• Paid editors can be sacked or lose there commission if they fail to produce expected results and they are more concerned about it than Policy,guidelines of Wikipedia..The inherent conflict of interest editing is incompatible with the aim of producing a neutral, reliably sourced encyclopedia.Pharaoh of the Wizards (talk) 16:25, 2 March 2012 (UTC)
  • When a person argues a point because they are paid to take it, it is really their employer who needs convincing. The paid editor is not, therefore, arguing in good faith. Other forms of advocacy or editorial intransigence aside, paid editing is inviting lengthy disputes and discord, and our policy aught to be aimed at minimizing it. --TeaDrinker (talk) 01:02, 8 March 2012 (UTC)
  • We SHOULD discriminate against paid editors, because they're being paid to provide content for someone to promote that person's views. That's an inherent NPOV problem. 86.** IP (talk) 22:47, 29 April 2012 (UTC)
  • Paid editors, even when they appear to follow policy, have an inherent NPOV problem. Nobody is willing to pay for a purely neutral perspective and paid editors will always have an obligation to side with (or against, depending on whose doing the paying) the subject they are working on. ThemFromSpace 21:57, 2 May 2012 (UTC)

I could go on... I only reviewed about a third of the current RfC on COI and didn't event touch the AFD on Cla's page (where some outrageous statements were made) or your own page. But plenty of users cast all paid editing as being no better or different than paid advocacy--plenty fail to see any difference. I now fully expect to see you reach out to each of them and chat with them. I would also invite you to talk to Fred Bauer---he seems to have a particularly dim view on paid editing.---Balloonman Poppa Balloon 03:16, 9 May 2012 (UTC)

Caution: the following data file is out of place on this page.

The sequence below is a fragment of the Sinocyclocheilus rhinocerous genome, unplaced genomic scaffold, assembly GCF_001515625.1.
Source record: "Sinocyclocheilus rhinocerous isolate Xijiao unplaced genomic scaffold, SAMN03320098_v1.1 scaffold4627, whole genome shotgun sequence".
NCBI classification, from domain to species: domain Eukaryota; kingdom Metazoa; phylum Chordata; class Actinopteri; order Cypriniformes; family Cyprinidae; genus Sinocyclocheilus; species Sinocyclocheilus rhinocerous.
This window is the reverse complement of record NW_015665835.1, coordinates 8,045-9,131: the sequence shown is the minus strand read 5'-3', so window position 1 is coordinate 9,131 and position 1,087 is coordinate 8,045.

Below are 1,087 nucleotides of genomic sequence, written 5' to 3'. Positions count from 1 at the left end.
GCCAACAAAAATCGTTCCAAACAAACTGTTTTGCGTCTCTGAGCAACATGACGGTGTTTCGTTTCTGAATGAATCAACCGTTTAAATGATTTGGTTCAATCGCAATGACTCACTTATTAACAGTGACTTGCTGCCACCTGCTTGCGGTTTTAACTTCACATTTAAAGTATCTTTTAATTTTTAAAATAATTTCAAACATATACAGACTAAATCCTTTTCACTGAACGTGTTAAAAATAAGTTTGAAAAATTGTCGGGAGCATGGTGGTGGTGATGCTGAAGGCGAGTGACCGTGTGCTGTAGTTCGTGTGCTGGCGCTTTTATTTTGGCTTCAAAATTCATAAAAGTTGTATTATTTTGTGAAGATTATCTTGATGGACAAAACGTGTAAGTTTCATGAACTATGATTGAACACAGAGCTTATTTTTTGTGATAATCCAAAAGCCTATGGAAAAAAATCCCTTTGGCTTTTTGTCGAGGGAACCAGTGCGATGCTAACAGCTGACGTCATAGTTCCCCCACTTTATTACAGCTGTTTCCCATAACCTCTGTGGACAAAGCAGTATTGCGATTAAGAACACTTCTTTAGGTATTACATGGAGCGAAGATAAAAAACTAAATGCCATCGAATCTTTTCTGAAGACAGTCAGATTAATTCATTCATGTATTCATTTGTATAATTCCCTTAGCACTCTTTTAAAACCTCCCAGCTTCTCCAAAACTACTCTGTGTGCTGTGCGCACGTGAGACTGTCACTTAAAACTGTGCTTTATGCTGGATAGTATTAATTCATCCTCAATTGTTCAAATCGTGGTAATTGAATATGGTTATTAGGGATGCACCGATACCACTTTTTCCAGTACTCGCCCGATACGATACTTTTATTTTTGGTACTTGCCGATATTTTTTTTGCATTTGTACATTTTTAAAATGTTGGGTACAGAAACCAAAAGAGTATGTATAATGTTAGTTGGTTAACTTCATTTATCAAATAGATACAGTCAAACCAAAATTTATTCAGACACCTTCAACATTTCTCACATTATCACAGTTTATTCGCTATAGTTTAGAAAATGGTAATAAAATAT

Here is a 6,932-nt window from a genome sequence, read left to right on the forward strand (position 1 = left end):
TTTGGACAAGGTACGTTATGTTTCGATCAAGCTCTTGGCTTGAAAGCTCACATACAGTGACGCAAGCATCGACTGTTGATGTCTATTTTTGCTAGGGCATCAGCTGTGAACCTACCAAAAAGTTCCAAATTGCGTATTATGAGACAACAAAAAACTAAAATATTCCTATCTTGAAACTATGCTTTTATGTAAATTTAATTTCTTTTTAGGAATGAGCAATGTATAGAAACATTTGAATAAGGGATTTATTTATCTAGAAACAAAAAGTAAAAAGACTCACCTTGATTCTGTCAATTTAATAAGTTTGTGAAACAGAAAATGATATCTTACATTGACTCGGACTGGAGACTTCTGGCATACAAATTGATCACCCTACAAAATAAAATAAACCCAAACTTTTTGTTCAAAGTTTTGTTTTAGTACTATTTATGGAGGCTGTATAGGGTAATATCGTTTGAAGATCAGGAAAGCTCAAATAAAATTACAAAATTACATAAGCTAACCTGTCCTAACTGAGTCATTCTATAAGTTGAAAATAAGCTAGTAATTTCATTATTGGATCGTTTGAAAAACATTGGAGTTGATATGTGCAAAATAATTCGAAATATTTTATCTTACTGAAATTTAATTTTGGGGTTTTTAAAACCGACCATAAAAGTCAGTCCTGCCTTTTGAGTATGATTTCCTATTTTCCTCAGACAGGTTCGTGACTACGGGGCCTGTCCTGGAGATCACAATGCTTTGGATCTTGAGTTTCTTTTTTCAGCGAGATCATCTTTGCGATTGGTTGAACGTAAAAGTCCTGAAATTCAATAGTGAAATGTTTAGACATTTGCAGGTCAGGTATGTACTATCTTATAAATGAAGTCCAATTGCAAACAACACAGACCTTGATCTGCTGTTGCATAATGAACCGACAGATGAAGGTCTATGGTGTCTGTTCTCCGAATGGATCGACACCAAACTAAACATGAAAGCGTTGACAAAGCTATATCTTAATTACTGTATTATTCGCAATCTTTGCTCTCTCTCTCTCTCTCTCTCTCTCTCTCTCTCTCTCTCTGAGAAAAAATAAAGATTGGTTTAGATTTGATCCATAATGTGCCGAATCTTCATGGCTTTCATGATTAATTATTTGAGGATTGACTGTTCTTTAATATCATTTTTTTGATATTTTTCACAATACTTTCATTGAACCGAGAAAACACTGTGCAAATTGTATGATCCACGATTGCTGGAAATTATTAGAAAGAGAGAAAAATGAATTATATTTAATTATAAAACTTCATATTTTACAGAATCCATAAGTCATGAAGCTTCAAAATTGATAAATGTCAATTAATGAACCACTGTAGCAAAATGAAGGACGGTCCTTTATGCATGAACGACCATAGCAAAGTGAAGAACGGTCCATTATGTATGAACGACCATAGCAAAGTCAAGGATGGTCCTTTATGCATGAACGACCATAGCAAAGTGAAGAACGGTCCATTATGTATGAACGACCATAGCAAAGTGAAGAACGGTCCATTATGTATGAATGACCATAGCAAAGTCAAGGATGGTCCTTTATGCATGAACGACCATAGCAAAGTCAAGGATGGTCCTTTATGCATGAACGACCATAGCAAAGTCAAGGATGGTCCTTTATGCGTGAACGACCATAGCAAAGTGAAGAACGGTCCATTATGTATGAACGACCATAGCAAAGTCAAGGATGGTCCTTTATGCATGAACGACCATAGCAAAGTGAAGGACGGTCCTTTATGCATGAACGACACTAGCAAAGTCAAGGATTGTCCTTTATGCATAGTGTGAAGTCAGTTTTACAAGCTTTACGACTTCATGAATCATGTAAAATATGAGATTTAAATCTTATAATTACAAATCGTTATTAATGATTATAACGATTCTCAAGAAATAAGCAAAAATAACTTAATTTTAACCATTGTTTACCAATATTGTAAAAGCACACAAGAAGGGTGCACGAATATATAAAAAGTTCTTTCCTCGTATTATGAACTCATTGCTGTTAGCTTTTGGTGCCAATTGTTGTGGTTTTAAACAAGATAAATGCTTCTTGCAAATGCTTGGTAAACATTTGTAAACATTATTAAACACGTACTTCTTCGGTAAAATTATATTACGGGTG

I will reach out to each of them. I don't think any of them are taking the position that you think they are taking, but we'll see. Could you tell me where you took this text from, so that I can click on their names to leave them a message rather than having to do a lot of cutting and pasting?--Jimbo Wales (talk) 07:18, 9 May 2012 (UTC)